comScore surveys almost a thousand audience members in 20 markets immediately after they view the film, including The Last Jedi. So, while Rotten Tomatoes and Metacritic showed audience scores in the 50s or lower, comScore showed a score almost at 90 which was in line with both The Force Awakens and Rogue One. comScore was kind enough to allow me to provide you with some of their exit polling data on these three films:

Lots of good data to unpack here, but most importantly, this data shows the audience liked The Last Jedi a great deal. Rating a movie as either “excellent” or “very good” tends to be the key metric in most Hollywood evaluation of content, both in testing and in exit polls. Anything over a score of 80 in the “top two boxes” is concerned a great score, and The Last Jedi has a top two box score of 89. So, if 89% really liked the film, the amount of people who would score the film “poor” or the equivalent of a zero or one score on Rotten Tomatoes or Metacritic would be a very small, single digit percentage.

This bears repeating – the audience who saw this film opening weekend and hated it was the smallest portion of the audience possible so the individuals registering at Rotten Tomatoes and Metacritic to post negative reviews and try to skew the audience score make up a tiny minority of the film’s actual audience. Also, the main complaint of the film, which you can see in any number of internet petitions to Disney, is that the film betrayed aspects about the franchise that they felt were essential. This point is directly relevant to the expectations one had going into a film and you can see in the comScore data that 93% of the audience felt the movie met or exceeded their expectations. Again, we can reflect that the people starting and supporting these petitions are a small minority of The Last Jedi’s attendees.

I think its worth pointing out here (and I assume this will come up in the comments) that just because it’s a tiny percentage of the audience, it doesn’t make a negative opinion of The Last Jedi wrong. We can all agree opinions of films can’t be right or wrong. What I’m trying to demonstrate is that the consensus of most of the audience (almost 90%) really liked the film. That’s the key thing here, not that the only way to feel about the movie should be positive. The number of people who truly hate this film is not statistically significant and the Rotten Tomatoes and Metacritic scores are not reflective of the film’s actual audience.

I want to conclude by pointing to some recent documentation from the good people over at 538.com of similar content that was affected by similar activities. This could suggest some motivation for review bombing movies. Again, it’s important to point out there are people out there who saw The Last Jedi and didn’t like it, so these observations are not meant to suggest they apply to everyone who hated The Last Jedi, but only those who are intentionally trying to skew the data to the negative.

538.com has posted three recent studies regarding imdb and its user scores:

  • First, there was this one that talked about the gender split on TV shows and how men scores were negatively skewing shows directed towards women.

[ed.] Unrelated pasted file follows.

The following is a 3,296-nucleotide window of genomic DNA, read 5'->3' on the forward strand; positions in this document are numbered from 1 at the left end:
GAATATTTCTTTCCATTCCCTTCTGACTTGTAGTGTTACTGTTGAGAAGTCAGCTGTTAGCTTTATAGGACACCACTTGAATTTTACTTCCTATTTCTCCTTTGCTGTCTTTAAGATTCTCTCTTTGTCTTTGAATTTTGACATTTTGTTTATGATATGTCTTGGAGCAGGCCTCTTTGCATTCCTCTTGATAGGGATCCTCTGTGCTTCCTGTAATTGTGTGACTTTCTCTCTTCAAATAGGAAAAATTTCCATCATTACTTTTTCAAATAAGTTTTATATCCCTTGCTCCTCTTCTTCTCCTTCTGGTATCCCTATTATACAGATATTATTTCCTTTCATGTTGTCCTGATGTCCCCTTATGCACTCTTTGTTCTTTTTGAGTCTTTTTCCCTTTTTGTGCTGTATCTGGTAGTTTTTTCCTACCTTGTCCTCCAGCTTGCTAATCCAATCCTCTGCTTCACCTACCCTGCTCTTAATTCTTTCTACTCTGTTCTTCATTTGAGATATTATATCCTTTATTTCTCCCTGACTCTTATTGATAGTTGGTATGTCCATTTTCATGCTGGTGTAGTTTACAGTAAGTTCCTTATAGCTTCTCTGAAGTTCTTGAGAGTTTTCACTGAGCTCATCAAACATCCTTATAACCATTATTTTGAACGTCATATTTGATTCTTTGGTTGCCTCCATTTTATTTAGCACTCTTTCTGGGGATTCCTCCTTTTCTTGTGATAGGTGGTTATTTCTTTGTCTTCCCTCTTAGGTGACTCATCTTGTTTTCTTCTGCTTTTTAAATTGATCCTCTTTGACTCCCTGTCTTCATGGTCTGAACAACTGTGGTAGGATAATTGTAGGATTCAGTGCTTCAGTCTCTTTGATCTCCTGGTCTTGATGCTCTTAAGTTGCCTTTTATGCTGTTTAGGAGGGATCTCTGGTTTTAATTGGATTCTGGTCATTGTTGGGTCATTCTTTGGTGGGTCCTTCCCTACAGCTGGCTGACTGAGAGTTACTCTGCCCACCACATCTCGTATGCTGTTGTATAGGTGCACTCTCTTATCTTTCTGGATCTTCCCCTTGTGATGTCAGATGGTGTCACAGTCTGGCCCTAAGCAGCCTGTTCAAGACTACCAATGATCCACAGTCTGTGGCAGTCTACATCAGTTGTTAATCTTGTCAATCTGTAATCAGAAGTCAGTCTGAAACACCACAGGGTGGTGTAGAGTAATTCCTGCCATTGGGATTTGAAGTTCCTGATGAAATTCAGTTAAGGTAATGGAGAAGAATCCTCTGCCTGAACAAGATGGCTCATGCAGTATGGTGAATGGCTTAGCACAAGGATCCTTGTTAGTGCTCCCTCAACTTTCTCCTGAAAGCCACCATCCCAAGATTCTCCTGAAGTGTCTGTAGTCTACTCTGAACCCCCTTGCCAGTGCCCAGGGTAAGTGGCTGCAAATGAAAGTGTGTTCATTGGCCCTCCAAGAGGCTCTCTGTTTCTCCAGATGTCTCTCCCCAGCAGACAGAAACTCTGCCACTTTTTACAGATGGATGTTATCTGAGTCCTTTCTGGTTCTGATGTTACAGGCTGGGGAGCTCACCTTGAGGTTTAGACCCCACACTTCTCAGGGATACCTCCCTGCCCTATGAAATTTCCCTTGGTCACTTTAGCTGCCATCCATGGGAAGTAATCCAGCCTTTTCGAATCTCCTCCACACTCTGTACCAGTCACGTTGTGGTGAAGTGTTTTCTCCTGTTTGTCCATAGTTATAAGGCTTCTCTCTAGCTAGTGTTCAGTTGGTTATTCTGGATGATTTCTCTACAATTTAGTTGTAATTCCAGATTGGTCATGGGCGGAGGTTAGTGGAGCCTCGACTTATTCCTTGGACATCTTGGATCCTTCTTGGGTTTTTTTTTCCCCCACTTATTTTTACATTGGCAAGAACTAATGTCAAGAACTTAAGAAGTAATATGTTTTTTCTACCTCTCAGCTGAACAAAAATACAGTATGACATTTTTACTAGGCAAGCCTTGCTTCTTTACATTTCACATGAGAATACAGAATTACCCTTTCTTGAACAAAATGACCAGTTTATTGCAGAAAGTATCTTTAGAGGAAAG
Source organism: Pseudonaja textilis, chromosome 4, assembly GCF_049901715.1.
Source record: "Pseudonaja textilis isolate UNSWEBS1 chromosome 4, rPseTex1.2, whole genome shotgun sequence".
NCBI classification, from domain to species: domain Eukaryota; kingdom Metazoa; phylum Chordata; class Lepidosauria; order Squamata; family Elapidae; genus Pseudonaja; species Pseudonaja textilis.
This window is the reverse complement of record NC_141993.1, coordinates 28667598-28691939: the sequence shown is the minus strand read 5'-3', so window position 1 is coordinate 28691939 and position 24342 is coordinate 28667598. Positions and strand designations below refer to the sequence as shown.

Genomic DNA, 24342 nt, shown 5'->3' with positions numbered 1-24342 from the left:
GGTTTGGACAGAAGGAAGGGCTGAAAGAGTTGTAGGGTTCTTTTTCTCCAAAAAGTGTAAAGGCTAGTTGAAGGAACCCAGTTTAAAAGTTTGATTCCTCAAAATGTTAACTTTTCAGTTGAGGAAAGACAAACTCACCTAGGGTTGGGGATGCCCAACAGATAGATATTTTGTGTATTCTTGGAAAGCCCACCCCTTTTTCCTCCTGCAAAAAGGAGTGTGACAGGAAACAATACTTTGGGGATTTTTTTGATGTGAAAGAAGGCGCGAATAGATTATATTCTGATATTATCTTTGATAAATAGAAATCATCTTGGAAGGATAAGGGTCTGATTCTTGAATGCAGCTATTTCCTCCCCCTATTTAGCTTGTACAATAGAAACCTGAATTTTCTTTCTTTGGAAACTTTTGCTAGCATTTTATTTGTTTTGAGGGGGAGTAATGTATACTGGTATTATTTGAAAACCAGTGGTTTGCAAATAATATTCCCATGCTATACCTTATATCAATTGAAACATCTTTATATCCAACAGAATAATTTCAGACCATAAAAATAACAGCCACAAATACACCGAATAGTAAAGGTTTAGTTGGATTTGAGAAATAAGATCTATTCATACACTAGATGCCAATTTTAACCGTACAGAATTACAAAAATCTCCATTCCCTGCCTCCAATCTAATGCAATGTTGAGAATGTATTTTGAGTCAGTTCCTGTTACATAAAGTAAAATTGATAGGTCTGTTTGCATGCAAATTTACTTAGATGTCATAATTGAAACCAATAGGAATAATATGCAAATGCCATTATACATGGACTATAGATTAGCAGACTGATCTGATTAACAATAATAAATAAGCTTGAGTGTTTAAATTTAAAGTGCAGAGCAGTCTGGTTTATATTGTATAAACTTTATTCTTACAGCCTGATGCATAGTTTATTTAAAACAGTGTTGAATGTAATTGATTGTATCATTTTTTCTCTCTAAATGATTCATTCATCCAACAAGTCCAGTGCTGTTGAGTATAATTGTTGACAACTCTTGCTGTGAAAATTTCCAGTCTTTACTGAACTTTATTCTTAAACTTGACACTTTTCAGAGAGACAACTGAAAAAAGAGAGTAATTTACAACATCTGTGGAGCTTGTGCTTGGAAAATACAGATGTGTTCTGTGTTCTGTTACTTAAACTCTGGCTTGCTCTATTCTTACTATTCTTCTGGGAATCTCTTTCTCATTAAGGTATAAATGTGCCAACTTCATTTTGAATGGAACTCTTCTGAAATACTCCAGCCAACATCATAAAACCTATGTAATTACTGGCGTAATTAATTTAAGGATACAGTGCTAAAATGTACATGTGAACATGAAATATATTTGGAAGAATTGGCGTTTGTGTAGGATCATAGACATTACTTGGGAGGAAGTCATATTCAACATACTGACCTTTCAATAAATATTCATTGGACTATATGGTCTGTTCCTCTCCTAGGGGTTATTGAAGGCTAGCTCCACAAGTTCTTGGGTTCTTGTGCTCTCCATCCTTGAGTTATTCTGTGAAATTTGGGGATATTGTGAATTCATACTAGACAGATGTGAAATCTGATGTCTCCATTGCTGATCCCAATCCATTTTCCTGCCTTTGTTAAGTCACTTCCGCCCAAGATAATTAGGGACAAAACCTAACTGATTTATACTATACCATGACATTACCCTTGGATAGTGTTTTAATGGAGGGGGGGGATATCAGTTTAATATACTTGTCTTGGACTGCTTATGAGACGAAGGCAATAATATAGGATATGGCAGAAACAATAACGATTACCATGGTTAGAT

• Then this one that talked about how men were review bombing the Ghostbusters remake.
  • Finally, this one about An Inconvenient Sequel and how it was reviewed bombed, even before its release to the public.

All three discuss similar conclusions to the ones mentioned in this editorial, but I think it’s relevant to point out that in all three studies, the targeted content contained traditional liberal ideology – either content that represented diverse and more inclusive female voices or a documentary about global warning. Considering there was an attempted boycott of The Force Awakens over diverse casting and a female central character, I’ll submit that the motivation behind the review bombing of The Last Jedi is not solely motivated by opinions about quality and faithfulness to the franchise, but also as a protest to how Disney has recently attempted to create more diverse characters and also cast more diverse actors and actresses in their tentpole content, including Star Wars.

Ultimately the narrative around the film has yet to be finished. It had the second largest domestic opening of all time and is likely on its way to the third largest domestic gross ever and the largest release of 2017 (but not enough to salvage 2017 from being a down year overall). However too much of the conversation this weekend and early this week was about the audience score at Rotten Tomatoes without reflecting on whether that score was truly representative of its audience. By giving these voices more weight than they deserve, these voices actually accomplished their goal even if Disney will consider the comScore data the accurate representation on how audiences received the movie. These individuals created a conversation, and it was a conversation that reflected negatively on a film with an incredibly positive consensus of quality. This observation cannot be lost and its behooves us to consider how significant user reviews that use opt-in polling without population adjustments should be valued in film criticism.